A leading Chinese researcher dismissed these concerns about the future. “I am not worried about private companies controlling the hybrid rice seed market. There’s too much competition from the public sector,” said Professor Jiang of the Yunnan Academy of Agricultural Sciences. [14]  But it’s increasingly hard to separate the public from the private with hybrid rice in China. For instance, Yuan Longping, China’s leading hybrid rice scientist, is a shareholder in a hybrid rice seed company named after him. Moreover, the whole idea of “public” is blurred by the fact that hybrid rice is increasingly part of China’s empire-building strategy. China has been wooing African countries, where it wants access to energy and mineral resources, through a number of hybrid rice technology transfer projects, most recently in Sierra Leone, Guinea and Mozambique. In Asia, it signed a similar technical cooperation agreement with East Timor in which it committed itself to providing assistance in the production of  hybrid rice. Projects to develop Chinese hybrid rice are also under way in Malaysia, the Philippines, Bangladesh, Indonesia, and Pakistan.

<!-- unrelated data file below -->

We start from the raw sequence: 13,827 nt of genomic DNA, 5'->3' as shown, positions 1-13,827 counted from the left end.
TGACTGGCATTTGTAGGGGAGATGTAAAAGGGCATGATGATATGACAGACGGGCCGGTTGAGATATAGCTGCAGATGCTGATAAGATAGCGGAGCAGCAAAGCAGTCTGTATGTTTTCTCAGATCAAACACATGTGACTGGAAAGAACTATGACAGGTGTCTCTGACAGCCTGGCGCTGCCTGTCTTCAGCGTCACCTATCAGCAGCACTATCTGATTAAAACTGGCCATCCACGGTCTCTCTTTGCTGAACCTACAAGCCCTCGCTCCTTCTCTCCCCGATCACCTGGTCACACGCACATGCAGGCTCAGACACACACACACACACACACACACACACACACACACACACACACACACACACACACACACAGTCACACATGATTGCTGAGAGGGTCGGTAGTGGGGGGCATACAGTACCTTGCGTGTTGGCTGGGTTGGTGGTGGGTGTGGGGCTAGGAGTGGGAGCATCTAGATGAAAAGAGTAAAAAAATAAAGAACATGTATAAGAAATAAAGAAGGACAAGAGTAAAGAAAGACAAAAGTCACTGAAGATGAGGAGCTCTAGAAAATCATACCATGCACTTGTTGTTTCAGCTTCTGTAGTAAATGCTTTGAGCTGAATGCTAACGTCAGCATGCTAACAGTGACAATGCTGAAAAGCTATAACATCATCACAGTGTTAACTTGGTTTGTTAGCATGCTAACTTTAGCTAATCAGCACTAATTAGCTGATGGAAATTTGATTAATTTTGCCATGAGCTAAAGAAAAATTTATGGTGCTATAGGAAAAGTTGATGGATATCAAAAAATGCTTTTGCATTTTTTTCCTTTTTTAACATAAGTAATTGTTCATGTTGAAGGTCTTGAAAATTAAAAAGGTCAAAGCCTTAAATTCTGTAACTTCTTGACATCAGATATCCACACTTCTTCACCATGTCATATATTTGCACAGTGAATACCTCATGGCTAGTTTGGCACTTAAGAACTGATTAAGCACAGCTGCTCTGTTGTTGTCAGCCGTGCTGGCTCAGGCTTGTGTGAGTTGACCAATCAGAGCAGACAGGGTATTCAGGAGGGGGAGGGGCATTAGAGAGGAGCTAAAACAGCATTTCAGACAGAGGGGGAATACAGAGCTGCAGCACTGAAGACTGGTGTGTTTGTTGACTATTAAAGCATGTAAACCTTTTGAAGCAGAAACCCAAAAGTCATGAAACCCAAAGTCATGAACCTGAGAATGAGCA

Sad truth

The great Chinese philosopher Lao Tzu once said “the people are hungry: it is because those in authority eat up too much in taxes”. In rural China today, farmers are celebrating the abolition of the agricultural tax, in force for almost half a century. The tax was enacted in 1958 during Mao Zedong’s “Great Leap Forward” and was finally abolished by parliament in January 2006. Farmers are saying that scrapping this tax has encouraged more farmers to grow rice, and has already improved their standard of living. If this is true, there is a sad irony in it: during the last three decades the Chinese government has invested heavily in hybrid rice, with the declared objective of improving the living standards of farmers, something which it has largely failed to achieve; yet the simple abolition of an old law, achieved with the flourish of a pen, has brought about the wished-for benefits to the farmers in less than a year.